Zizing ‘Em Up: Bergeron enjoying retirement, Bruins’ early success – NHL.com

STOCKHOLM — The logic seemed sound on the surface.

If your captain, a five-time Selke Award winner as the top defensive forward in the NHL and the fourth player in franchise history to record 1,000 career points, decides to retire, you would think there would be a noticeable dip in a team’s performance.

Who didn’t figure that would happen to the Boston Bruins when center Patrice Bergeron decided to hang up his skates this offseason?

But it doesn’t end there.

Center David Krejci also decided to retire, leaving the Bruins without their top two centers from a last season. If you add the trading of forward Taylor Hall to the Chicago Blackhawks into the equation, the Bruins entered this season minus three players who had combined for 2,519 career points.

With the Bruins getting an NHL single-season record of 135 points last season, some regression was expected, given the amount of talent that had been culled from the roster.

Guess again.

Through 16 games, the Bruins (13-1-2) have the most points in the Eastern Conference (28). The one regulation loss is the fewest in the NHL. They are on pace for 144 points for an 82-game schedule.

It’s a sizzling start that, due the circumstances, has almost everyone in the hockey world shocked to some extent.

Almost everyone.

“I’m not surprised,” Bergeron told NHL.com in a recent phone interview. “I know the character in that locker room. I know the guys. I know they’re people that rise to the occasion.

“There are guys in there that are always in need of a new challenge when they’re told ‘No,’ like they’ve been this season. That’s kind of how they’re built.”

Bergeron heaped praise on coach Jim Montgomery. The two were only together for one season, but it was long enough for him to be convinced that the coach could be a difference maker.

“They’re well coached,” he said. “I really respect the way ‘Monty’ does things and takes care of business.

“I’m extremely happy for them. I think it’s awesome to see, especially how so many players are contributing. The way they’re coming out of their own end, the way they’re growing, I think that’s what you want to see from a team.”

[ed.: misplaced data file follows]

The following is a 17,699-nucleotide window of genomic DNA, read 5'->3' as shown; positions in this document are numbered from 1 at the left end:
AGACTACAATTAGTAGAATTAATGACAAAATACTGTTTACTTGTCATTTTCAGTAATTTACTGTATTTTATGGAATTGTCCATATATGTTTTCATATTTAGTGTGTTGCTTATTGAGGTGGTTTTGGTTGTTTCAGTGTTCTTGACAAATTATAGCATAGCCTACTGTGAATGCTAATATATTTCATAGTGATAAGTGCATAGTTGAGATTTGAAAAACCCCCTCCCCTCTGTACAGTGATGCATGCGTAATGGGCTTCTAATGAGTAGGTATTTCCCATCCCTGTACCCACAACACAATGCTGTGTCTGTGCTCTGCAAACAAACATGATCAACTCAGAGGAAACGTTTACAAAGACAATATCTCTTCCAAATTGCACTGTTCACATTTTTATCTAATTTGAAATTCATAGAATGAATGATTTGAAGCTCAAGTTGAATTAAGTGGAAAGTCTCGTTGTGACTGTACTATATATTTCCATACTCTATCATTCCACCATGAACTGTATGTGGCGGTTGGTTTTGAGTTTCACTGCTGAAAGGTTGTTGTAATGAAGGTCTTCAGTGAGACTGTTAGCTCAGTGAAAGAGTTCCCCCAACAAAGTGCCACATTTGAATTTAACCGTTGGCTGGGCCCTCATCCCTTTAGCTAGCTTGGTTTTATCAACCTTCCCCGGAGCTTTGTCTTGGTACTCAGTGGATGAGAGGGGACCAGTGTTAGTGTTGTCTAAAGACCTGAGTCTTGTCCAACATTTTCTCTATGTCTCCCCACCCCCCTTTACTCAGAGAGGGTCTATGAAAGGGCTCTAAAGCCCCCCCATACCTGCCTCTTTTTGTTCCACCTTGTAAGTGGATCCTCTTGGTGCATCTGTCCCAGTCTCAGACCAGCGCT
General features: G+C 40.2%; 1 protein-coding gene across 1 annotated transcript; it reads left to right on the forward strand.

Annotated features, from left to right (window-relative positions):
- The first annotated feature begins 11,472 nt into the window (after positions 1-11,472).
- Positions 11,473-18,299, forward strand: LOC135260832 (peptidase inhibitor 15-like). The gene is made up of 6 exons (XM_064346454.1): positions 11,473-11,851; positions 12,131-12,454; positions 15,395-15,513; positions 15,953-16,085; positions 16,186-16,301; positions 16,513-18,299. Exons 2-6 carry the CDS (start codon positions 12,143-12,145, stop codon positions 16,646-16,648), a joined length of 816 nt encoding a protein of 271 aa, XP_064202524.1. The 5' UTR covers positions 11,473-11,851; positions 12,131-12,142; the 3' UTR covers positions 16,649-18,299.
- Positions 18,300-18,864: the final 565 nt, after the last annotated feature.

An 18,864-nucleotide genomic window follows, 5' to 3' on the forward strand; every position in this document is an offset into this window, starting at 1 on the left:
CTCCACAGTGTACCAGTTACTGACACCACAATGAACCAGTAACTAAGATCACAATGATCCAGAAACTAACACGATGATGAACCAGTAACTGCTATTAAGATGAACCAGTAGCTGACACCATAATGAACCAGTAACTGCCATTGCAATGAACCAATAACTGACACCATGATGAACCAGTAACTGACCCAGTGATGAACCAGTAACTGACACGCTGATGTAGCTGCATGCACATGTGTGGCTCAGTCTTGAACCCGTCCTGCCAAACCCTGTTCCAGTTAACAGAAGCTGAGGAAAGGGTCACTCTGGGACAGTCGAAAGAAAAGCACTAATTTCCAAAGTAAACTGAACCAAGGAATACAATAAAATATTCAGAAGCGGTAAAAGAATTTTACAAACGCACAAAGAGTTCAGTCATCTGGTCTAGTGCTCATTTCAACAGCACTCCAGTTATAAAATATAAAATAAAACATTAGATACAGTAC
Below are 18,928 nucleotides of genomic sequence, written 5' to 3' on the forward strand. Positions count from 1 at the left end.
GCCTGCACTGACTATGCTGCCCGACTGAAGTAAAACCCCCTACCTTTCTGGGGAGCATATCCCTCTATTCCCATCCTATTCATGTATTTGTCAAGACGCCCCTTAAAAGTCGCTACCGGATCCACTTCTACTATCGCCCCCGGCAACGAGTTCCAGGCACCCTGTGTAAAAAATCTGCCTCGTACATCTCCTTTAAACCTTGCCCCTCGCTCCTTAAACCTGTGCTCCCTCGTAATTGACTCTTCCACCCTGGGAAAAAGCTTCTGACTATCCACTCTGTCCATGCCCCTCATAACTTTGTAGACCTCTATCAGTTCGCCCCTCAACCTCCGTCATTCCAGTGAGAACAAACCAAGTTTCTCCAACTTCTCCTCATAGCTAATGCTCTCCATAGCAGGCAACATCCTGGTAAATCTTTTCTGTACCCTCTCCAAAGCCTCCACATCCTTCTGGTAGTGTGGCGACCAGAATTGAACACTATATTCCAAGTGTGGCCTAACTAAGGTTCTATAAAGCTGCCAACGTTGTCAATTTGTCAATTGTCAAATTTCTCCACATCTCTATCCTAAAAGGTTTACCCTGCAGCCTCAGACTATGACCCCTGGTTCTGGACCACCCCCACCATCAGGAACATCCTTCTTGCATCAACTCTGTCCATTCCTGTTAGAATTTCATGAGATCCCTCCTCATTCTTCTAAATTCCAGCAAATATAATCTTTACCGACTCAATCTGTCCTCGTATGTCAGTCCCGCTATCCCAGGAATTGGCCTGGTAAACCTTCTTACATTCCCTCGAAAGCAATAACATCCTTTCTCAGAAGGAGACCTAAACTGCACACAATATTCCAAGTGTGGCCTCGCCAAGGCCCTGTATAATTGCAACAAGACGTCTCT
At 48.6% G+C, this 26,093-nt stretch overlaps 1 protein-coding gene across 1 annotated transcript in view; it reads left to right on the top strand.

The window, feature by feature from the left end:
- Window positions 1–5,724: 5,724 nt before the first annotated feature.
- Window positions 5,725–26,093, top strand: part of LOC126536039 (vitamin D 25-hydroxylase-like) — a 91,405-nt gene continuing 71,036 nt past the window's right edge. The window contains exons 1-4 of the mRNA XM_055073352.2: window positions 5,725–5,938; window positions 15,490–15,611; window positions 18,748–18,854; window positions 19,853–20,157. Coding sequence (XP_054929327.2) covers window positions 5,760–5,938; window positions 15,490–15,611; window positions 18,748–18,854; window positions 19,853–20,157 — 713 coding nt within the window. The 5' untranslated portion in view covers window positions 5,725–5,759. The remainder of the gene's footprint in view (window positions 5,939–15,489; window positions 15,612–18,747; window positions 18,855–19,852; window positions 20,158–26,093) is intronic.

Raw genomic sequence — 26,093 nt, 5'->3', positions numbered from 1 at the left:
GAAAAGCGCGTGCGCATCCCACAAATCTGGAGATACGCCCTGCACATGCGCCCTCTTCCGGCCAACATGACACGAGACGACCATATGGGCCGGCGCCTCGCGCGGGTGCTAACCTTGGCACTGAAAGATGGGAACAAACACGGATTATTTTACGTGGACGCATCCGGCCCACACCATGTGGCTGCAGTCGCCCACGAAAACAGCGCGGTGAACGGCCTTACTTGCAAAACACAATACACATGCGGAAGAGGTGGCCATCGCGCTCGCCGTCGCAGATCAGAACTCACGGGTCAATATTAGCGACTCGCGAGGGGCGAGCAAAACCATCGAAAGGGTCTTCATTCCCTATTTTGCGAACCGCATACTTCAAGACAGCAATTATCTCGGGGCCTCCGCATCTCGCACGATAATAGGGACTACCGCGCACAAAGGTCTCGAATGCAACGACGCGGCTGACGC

Less than two months into the season, Bergeron was asked if he’s having second thoughts about stepping away from the game.

“As far as missing it, it’s kind of weird,” the 38-year-old said. “I mean, I felt I was ready. And I think the past month or so confirmed that.

“I went to opening night and the centennial celebrations. I’d been part of many opening nights as a player and I always had butterflies. I did this time, too. I didn’t know what my reaction would be.”

It didn’t take long for him to find out.

“I think I missed it for 5-10 minutes and then thought to myself, ‘I couldn’t go through a schedule like that again. I don’t think I could go through that physical grind. My body is somewhere else.’

“Mentally, I think I was somewhere else, too. I played about 20 years and that’s a lot of mileage.”

Even with that, being upset by the Florida Panthers in the Stanley Cup First Round last season had him asking if he should return because of “unfinished business.” He certainly doesn’t feel that way anymore.

“When it’s still fresh and it’s still raw, I’ll admit you wonder about it,” he said. “You ask yourself: ‘Do I really want it to end like that? It can’t end like that. Not with that heartbreak. Not with that disappointment.’

“But now? No way. You take a step back and look at your career in the big picture. You can’t make a decision based on one event. That will get you in trouble. And in the end, I made the right one.”

For now, he’s spending his days catching up on all things that go into being a dad to his four kids: Zach, 8, Victoria, 6, Noah, 4, and Felix, 4 months.

He understands that Felix will grow up never having seen his father play an NHL game. The next best thing would be if his son one day could be on hand to see his dad get into the Hockey Hall of Fame, right?

“To be honest, I’ve never thought about the Hall,” Bergeron said. “I mean, I feel like I’ve lived a childhood dream and in the process grew up as a player and a person. As for accolades and the individual stuff, I’ve never really liked the attention.

“To me, the Hall of Fame has always been far-fetched. It’s a place for legends and I’ve never considered myself to be part of that category. So, no, it’s never really something I’ve thought about.”

Given his impressive credentials, he may have to in the not-so-distant future.

Source link

Leave a Comment

Your email address will not be published. Required fields are marked *

Scroll to Top